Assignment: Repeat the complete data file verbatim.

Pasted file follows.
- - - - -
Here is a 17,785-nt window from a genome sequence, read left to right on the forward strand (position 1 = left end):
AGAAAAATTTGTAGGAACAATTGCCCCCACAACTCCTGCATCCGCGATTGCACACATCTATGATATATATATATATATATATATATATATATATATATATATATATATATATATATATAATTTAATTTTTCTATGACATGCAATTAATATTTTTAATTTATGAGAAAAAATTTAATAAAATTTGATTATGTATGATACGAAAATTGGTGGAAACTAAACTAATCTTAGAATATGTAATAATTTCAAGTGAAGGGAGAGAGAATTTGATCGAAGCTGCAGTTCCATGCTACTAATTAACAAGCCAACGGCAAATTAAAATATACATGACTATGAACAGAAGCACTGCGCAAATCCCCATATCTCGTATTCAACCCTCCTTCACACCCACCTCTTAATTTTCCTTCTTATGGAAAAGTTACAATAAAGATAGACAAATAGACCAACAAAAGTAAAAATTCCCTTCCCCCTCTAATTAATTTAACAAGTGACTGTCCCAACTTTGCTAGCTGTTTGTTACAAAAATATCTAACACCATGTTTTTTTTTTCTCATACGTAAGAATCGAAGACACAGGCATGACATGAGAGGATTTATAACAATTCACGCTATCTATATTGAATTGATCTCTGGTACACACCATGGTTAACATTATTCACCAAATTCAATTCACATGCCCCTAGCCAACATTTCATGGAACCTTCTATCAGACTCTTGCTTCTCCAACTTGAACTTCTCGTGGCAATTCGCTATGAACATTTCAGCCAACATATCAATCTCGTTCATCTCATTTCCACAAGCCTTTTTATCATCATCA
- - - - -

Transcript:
Here is a 17,785-nt window from a genome sequence, read left to right on the forward strand (position 1 = left end):
AGAAAAATTTGTAGGAACAATTGCCCCCACAACTCCTGCATCCGCGATTGCACACATCTATGATATATATATATATATATATATATATATATATATATATATATATATATATATATATAATTTAATTTTTCTATGACATGCAATTAATATTTTTAATTTATGAGAAAAAATTTAATAAAATTTGATTATGTATGATACGAAAATTGGTGGAAACTAAACTAATCTTAGAATATGTAATAATTTCAAGTGAAGGGAGAGAGAATTTGATCGAAGCTGCAGTTCCATGCTACTAATTAACAAGCCAACGGCAAATTAAAATATACATGACTATGAACAGAAGCACTGCGCAAATCCCCATATCTCGTATTCAACCCTCCTTCACACCCACCTCTTAATTTTCCTTCTTATGGAAAAGTTACAATAAAGATAGACAAATAGACCAACAAAAGTAAAAATTCCCTTCCCCCTCTAATTAATTTAACAAGTGACTGTCCCAACTTTGCTAGCTGTTTGTTACAAAAATATCTAACACCATGTTTTTTTTTTCTCATACGTAAGAATCGAAGACACAGGCATGACATGAGAGGATTTATAACAATTCACGCTATCTATATTGAATTGATCTCTGGTACACACCATGGTTAACATTATTCACCAAATTCAATTCACATGCCCCTAGCCAACATTTCATGGAACCTTCTATCAGACTCTTGCTTCTCCAACTTGAACTTCTCGTGGCAATTCGCTATGAACATTTCAGCCAACATATCAATCTCGTTCATCTCATTTCCACAAGCCTTTTTATCATCATCA